Do you want to slow down? Have less stress? Have more personal time? Enter the twilight of your career? If job related stress is making you crazy, what are your choices? If you cannot quit your job all together, you may feel stuck. But, there are alternatives. According to Dennis Nishi, plenty of professionals are scaling back on their workload or ceding management responsibility (WSJ.com, 2010). You have choices, even when you feel stuck. Start by considering:

  • How you evaluate goals and measure your personal success? A successful career does not have to include 60 hour per weeks. Consider how you can work your job around your home life. What does that look like for you? There are routes to advancement or continuing your career within healthcare that will satisfy your personal need for more time, less travel or pursuit of a hobby.
  • Can you accept the idea and results that you are limiting your career ambition? Who you are is not what you do. You need to integrate what is most important to you into your life first; then work other things, like your job around that.
  • Are you willing to boss others less? If you downscale as a manager, you can apply skills to a position that doesn’t require overseeing employees. If you have proved yourself to your facility/industry and provide something valuable to the organization, moving to a role with fewer direct reports will not be viewed negatively, unless you present it that way.
  • Are you willing to tell the truth and be upfront about your decision? Whatever you decide to do, it is important to communicate your intentions and plans in a way that demonstrates your commitment to the facility/company, organization and industry. Explain why a different position is a good fit and have a frank discussion/dialog about why you want to make the downward move. Always play to your strengths.
  • Have you prepared your finances? It is crucial that you take time to plan financially before making changes that impact your salary. Plan your savings strategies, budget and expenses around the new income level before you make the change.
  • Are you willing to think ahead? If you change your mind about the downward move, you will not be harming your career. You can spin the decision positively when you apply for new positions. Tell the interviewers what has changed and why you are ready to “get back on the track.”

Posted by Susan Odegaard Turner – MentorRN

Leadership and Mental Fitness

There have been numerous recent articles about the mental fitness of public leaders. The articles appear in self-help blogs, newspapers, and magazines. I recently came across a list of etiquette lessons that every child should learn. As a society, we are talking much more frequently these days about how we treat each other.

It seems that business leaders should also be evaluated on their mental fitness and capacity to lead. Based on an opinion-based editorial that appeared in the LA Times recently (Gourguechon) there are five qualities that define strong and strategic leadership. These criteria are condensed from the US Army Field Manual 6-22 Leader Development. (2015)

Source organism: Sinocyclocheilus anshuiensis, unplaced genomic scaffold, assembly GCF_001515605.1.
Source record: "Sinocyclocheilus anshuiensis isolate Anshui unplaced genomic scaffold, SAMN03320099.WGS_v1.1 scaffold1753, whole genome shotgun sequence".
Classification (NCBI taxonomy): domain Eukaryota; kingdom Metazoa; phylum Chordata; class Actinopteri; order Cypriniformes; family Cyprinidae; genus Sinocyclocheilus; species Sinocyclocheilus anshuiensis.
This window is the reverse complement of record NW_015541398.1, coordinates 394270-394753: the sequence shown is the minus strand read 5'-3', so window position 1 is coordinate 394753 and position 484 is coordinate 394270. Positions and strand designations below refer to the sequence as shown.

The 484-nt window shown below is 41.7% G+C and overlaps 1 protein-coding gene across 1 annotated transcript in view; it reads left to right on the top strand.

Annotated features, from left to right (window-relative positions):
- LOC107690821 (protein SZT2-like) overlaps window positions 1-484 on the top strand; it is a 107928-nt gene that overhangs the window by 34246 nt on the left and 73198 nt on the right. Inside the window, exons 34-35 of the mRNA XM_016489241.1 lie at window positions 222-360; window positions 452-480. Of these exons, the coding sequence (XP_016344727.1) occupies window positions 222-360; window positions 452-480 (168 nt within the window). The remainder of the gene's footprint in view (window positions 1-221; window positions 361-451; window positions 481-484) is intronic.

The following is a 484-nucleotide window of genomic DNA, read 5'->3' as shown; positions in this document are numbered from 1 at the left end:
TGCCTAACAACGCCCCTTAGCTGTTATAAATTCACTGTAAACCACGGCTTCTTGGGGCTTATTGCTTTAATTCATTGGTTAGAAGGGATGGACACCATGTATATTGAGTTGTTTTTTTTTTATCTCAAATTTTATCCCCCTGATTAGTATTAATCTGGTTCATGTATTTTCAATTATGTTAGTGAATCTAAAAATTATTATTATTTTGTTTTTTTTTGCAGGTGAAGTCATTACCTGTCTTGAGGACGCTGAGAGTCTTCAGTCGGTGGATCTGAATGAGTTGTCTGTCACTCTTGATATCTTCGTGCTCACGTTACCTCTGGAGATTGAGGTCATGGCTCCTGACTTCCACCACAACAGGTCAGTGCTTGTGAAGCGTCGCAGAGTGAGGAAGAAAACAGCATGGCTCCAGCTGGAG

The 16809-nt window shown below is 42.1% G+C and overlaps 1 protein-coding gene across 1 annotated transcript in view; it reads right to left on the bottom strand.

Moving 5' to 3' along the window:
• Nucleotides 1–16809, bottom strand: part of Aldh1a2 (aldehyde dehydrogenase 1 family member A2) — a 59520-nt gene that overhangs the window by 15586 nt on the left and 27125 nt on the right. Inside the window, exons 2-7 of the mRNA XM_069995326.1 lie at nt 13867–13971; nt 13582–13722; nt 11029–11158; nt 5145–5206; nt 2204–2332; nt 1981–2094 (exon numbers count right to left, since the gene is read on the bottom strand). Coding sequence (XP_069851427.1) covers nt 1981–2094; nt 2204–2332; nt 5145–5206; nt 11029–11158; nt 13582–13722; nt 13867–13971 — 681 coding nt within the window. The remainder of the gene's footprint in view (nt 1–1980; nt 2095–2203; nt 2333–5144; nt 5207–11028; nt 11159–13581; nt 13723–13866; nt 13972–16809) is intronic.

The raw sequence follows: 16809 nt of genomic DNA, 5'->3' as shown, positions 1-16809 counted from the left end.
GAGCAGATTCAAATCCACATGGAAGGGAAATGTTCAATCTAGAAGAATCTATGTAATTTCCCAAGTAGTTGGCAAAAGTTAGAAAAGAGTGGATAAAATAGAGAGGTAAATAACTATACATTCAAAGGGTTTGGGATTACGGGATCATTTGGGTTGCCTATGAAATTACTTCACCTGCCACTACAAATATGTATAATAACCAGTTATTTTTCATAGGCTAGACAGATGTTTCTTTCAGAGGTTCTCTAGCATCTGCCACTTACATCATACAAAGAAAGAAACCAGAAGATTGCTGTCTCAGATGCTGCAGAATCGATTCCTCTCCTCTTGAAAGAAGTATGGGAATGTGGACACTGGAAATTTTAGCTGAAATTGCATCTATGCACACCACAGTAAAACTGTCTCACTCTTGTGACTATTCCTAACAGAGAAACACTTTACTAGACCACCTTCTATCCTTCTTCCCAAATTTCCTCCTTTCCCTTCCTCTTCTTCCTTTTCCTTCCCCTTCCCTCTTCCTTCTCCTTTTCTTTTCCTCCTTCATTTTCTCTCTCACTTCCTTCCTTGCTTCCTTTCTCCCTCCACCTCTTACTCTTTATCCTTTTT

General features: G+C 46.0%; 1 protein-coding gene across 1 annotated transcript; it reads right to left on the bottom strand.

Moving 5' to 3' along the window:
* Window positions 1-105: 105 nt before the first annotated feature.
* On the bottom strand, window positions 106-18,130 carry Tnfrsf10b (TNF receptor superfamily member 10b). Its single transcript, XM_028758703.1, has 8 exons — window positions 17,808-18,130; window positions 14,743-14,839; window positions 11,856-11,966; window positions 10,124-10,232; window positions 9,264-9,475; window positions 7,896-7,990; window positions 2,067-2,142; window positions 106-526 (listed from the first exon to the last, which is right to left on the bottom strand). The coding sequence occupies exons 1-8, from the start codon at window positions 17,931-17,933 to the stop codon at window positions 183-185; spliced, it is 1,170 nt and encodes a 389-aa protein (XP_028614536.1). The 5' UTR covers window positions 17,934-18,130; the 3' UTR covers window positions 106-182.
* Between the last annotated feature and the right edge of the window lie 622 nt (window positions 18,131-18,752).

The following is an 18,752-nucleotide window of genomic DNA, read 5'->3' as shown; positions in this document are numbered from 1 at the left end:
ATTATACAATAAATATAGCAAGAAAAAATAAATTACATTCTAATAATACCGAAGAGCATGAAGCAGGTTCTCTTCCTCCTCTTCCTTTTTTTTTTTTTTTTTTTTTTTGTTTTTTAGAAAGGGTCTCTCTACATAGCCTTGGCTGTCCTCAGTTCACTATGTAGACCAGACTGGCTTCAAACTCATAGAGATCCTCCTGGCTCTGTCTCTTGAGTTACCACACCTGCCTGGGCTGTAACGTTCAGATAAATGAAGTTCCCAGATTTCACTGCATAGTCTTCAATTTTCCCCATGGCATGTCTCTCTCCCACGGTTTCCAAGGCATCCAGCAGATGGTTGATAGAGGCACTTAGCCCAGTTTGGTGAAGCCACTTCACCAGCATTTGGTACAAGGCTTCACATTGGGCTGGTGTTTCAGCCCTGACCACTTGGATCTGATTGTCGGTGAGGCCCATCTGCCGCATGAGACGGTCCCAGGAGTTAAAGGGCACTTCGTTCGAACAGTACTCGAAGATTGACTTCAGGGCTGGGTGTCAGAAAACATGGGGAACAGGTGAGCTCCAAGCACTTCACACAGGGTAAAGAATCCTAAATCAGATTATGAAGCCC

Trust: Trust is thought to be fundamental to the functioning of a team or alliance in any setting. Leaders who do not instill trust or enjoy it from others cannot get individuals to work together.

Discipline and self-control: Leaders must demonstrate control over their personal behavior and align that behavior with Army core values. Psychological filters or neurologic braking systems become very important as a leader. Leaders must be able to deal with disturbing thoughts, and powerful emotions, without doing everything that comes to mind.

Judgment and crucial thinking: These are complex and high level components of mental function. These include skills and abilities to assess, differentiate, plan, prioritize and compare. Deficiencies in these areas cause rigid and inflexible thinking.

Self-awareness: Leaders with this quality have the ability to reflect and the interest in doing so. They recognize their effect on others and are open to feedback. They know themselves, and do not blame subordinates for failures.

Empathy: I found this to be a surprising trait listed in an Army manual. Leaders who understand another person’s point of view and can understand someone else’s feelings and emotions have an essential component of leadership. This is a significant skill in the healthcare landscape as well.

While these attributes are not all of the characteristics a leader needs, it seems all of us in leadership roles should take a minute to evaluate how we “measure up” in these crucial areas.


Posted by Susan Odegaard Turner – MentorRN

The Parent Report Card